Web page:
So this may explain why having an operating system such as a Mac OS X or an iOS platform may indeed represent being in a particular class.

This same logic applies for people who may be technically advanced to an extent of preferring to use a command-line operating system such as one of the Linux Distros here to prove a point.

But does it Matter?

Yes, it matters. Whatever we do in life helps us to some extent: some reasons may appear to be foolish to someone else. Yet it is important to bear in mind that our value systems aren’t the same anyway.

At the end of the day, it may happen that you will be caught in one of these arguments and even heated debates about which one is good or not. This is not good for someone starting out:

  • You are trying to learn how to use a computer;
  • You just want something usable and understandable from your own point of view;
  • In fact, simplicity may be all that matters when you wish to navigate the maze of the tech world.

The best thing to do is to decide what is important as far as your own career development is concerned. After doing that, set goals you wish to achieve as far as understanding technology is concerned.

Having done that, work with what is affordable and accessible to you and not to your friends or peers.

Perhaps, one of these coming days, you would be prepared to participate in those debates.

But make sure never to put someone off by your arguments, particularly when they are new and need your help.

Instead of helping newcomers, some of these arguments may border on arrogance and lack benefit to them. The only point bolstered when a this versus that flames start is just building armies of fans and haters along the way.2

Conclusion

If you want to help someone beginning in the world of tech, be honest with him or her that what is important is his/her productivity at the end of the day. Being popular or unpopular is not a mark of a product’s virtues or vices. Instead, it is just what the market had settled on based on a product’s ease of use, the way it had been promoted and of course the place.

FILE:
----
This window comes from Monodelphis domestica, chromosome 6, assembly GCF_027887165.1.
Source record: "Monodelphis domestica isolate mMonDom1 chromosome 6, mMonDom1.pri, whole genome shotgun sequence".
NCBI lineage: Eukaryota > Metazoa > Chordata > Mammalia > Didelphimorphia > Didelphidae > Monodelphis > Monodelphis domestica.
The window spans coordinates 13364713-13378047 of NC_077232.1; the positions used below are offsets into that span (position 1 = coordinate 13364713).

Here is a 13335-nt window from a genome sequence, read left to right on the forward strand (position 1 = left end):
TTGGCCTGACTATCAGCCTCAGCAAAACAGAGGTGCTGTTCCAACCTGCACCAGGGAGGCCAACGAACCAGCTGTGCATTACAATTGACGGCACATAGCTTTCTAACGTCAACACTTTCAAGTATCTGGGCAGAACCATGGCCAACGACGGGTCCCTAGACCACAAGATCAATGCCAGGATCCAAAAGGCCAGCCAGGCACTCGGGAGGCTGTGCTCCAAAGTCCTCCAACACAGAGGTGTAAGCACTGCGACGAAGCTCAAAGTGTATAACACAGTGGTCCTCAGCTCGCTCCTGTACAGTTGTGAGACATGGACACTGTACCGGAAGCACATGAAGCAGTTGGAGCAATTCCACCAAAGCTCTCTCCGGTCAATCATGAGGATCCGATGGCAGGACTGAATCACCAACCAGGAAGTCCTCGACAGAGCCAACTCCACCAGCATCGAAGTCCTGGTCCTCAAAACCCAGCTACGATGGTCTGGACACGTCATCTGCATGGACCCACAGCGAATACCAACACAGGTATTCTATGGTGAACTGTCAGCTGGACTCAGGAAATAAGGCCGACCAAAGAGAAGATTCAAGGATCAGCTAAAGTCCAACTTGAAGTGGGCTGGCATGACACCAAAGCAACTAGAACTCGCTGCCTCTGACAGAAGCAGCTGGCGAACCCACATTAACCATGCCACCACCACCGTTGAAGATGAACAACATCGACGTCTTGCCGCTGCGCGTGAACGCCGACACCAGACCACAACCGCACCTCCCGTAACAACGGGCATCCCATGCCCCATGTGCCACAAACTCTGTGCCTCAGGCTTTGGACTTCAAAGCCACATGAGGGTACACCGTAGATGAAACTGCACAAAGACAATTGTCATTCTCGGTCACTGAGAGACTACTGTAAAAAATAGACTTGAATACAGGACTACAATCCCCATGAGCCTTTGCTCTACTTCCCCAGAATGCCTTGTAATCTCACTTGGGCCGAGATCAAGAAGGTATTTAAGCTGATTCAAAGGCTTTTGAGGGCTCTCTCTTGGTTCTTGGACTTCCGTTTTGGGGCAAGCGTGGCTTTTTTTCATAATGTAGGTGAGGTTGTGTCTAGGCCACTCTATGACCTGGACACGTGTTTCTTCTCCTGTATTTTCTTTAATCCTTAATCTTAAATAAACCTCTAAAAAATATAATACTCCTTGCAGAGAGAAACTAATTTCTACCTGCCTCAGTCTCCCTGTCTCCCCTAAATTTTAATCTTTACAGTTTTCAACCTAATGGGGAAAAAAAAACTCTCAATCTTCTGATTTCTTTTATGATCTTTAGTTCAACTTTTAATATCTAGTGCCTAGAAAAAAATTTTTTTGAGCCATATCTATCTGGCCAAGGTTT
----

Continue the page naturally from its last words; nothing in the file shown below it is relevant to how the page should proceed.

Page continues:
If it is affordable, then it is bound to be popular and thus setting a trend. The history of the computer is a testimony to that: until IBM and Microsoft collaborated together to bring the PC into the household, it was just a rarity. A gadget for university and research institutions.

Hence the way Windows had managed to dominate the desktop industry for more than three or so decades now. But that does not make it any better than its rivals: instead its dominance is simply explained by its marketing approach.


  1. Kelly, Norene, “The WEAR Scale: Development of a Measure of the social acceptability of a wearable device” (2016). Graduate Theses and Dissertations. 15230. https://lib.dr.iastate.edu/etd/15230 ↩︎

  2. However, arguments of this nature often make for an entertaining read if you have got the time. Simply Google for “Windows versus Linux”, “Android versus iOS”, “Emacs versus VI/VIM”, or even in the accessibility world, “JAWS versus NVDA”, and you will be thrilled by what you find. These types of controversies had been going on for more than forty years now. ↩︎